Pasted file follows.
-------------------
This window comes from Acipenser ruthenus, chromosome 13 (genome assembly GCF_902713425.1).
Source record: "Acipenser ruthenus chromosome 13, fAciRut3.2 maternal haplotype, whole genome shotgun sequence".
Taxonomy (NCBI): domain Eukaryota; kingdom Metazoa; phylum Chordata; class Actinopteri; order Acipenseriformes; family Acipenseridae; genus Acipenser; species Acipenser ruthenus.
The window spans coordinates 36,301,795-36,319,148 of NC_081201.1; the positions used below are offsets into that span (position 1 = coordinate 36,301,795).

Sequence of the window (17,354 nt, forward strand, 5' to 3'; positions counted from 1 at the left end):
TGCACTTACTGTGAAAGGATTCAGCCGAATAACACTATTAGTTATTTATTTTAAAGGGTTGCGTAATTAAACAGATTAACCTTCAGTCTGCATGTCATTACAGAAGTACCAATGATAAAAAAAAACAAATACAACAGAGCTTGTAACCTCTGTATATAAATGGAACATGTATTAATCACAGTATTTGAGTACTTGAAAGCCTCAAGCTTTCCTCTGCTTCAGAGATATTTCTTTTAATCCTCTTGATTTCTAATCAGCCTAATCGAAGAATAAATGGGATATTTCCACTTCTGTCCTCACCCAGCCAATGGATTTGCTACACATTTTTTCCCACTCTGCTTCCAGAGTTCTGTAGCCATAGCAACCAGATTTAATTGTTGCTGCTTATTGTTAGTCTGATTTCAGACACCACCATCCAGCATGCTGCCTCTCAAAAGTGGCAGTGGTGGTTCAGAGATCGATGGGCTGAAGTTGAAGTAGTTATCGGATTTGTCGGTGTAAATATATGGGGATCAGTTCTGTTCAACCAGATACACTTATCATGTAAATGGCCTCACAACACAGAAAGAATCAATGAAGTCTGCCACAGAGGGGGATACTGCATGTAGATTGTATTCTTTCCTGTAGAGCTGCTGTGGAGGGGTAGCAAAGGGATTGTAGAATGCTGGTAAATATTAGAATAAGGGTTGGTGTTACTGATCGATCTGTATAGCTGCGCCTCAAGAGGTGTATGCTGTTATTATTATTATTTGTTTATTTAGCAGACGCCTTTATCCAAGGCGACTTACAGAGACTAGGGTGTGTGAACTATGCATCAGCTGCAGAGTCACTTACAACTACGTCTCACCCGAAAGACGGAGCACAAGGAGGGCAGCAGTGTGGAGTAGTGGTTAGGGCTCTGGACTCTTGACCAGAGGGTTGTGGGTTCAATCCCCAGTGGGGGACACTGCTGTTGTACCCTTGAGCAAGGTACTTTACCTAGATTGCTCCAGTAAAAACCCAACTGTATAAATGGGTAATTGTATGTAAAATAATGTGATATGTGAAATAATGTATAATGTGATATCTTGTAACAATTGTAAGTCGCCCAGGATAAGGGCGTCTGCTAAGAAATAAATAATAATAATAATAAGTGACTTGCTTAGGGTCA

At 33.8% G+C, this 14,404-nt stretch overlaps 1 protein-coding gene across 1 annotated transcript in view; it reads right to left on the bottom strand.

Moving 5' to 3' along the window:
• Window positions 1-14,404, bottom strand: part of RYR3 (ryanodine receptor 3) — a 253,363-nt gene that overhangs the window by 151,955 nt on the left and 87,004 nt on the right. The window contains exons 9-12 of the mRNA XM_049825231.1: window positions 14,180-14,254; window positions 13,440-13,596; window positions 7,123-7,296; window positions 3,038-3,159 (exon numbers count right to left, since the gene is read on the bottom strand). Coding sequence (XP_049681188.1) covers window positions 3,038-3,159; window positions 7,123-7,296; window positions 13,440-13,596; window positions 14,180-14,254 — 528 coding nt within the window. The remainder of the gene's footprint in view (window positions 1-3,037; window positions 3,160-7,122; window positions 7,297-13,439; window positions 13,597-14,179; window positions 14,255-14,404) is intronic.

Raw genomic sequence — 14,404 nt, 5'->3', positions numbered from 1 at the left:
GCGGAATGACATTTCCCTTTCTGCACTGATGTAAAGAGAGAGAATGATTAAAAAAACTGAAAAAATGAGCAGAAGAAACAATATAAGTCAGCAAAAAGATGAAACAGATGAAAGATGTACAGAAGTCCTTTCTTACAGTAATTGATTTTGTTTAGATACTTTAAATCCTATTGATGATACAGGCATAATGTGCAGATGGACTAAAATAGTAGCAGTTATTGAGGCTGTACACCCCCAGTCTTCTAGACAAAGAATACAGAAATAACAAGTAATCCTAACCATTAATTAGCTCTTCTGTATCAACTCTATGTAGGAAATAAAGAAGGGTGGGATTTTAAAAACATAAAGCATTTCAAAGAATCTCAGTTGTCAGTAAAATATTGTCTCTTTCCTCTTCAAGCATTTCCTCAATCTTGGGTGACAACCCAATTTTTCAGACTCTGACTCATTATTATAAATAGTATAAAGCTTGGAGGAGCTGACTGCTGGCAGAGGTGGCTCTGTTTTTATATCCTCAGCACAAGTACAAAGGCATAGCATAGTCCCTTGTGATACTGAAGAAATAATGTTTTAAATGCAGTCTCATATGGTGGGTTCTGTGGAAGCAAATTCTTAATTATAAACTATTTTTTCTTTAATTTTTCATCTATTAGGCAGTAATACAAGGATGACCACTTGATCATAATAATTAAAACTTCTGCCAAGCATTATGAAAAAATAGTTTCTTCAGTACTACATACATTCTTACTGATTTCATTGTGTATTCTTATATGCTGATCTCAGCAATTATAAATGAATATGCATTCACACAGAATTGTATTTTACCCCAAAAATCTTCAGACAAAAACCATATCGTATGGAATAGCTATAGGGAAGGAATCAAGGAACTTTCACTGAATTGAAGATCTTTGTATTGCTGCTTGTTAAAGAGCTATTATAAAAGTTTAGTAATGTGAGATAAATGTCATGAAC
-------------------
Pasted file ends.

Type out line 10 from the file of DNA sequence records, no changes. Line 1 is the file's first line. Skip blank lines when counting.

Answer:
Raw genomic sequence — 14,404 nt, 5'->3', positions numbered from 1 at the left: